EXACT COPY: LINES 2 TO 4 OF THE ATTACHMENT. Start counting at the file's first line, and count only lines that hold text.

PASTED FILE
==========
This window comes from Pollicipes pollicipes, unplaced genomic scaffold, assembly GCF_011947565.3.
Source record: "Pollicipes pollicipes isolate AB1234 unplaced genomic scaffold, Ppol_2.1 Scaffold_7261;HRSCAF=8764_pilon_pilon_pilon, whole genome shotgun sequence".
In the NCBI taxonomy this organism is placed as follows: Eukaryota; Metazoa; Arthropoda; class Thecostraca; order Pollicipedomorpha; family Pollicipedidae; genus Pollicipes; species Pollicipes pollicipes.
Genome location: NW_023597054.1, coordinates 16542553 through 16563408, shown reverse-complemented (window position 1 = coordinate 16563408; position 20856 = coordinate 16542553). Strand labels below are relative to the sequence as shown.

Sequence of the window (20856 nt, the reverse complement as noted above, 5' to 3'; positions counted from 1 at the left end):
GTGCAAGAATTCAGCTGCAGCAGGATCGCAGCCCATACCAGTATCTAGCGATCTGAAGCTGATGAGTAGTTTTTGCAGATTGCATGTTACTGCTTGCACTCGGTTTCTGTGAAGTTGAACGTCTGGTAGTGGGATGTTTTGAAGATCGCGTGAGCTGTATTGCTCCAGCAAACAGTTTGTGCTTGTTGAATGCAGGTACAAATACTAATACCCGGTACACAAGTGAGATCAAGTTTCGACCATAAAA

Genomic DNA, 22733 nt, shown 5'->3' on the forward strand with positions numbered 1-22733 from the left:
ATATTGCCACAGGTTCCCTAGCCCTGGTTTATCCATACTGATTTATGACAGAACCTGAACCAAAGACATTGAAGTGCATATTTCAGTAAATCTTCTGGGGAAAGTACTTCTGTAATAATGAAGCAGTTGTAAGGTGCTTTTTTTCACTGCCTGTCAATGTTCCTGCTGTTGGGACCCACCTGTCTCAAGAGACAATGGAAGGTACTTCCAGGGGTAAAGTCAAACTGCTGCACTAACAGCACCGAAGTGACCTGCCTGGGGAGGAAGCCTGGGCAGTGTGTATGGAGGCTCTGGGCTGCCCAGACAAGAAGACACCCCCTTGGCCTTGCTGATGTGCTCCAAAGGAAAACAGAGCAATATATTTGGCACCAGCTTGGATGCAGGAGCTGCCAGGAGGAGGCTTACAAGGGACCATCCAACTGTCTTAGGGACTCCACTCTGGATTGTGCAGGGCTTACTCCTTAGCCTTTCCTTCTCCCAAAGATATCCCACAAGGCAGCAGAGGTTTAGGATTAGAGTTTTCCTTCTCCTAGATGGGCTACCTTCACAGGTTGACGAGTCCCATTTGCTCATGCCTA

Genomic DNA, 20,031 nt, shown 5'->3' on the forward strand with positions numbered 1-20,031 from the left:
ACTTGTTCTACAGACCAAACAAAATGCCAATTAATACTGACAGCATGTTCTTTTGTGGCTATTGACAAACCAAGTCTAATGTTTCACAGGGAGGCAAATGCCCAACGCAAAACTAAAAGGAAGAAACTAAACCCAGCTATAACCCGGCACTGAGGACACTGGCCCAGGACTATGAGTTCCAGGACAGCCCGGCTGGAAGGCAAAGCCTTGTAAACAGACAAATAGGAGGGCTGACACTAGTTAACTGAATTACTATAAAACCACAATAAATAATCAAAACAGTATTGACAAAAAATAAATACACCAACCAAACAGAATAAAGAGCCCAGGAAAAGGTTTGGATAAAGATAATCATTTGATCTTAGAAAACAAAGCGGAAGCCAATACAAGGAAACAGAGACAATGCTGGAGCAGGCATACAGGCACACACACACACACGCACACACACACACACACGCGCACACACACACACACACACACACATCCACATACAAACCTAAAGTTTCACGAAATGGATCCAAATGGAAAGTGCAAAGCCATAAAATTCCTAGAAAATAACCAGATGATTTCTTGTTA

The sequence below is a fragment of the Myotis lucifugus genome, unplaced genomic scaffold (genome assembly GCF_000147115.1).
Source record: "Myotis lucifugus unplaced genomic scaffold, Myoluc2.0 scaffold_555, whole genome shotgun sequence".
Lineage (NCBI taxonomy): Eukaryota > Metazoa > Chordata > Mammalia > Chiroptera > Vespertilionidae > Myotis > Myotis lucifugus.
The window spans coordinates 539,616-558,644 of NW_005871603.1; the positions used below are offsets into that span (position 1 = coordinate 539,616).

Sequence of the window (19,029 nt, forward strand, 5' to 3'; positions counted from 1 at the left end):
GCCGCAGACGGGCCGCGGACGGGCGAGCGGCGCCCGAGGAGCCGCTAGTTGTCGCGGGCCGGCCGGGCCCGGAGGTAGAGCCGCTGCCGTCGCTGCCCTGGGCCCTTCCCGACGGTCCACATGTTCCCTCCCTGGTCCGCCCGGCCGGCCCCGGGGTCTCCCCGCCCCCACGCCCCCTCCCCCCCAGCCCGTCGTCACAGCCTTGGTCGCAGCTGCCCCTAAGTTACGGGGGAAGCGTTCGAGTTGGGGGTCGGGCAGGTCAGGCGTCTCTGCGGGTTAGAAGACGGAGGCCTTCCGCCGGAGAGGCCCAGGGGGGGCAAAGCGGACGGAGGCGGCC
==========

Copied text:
Source record: "Pollicipes pollicipes isolate AB1234 unplaced genomic scaffold, Ppol_2.1 Scaffold_7261;HRSCAF=8764_pilon_pilon_pilon, whole genome shotgun sequence".
In the NCBI taxonomy this organism is placed as follows: Eukaryota; Metazoa; Arthropoda; class Thecostraca; order Pollicipedomorpha; family Pollicipedidae; genus Pollicipes; species Pollicipes pollicipes.
Genome location: NW_023597054.1, coordinates 16542553 through 16563408, shown reverse-complemented (window position 1 = coordinate 16563408; position 20856 = coordinate 16542553). Strand labels below are relative to the sequence as shown.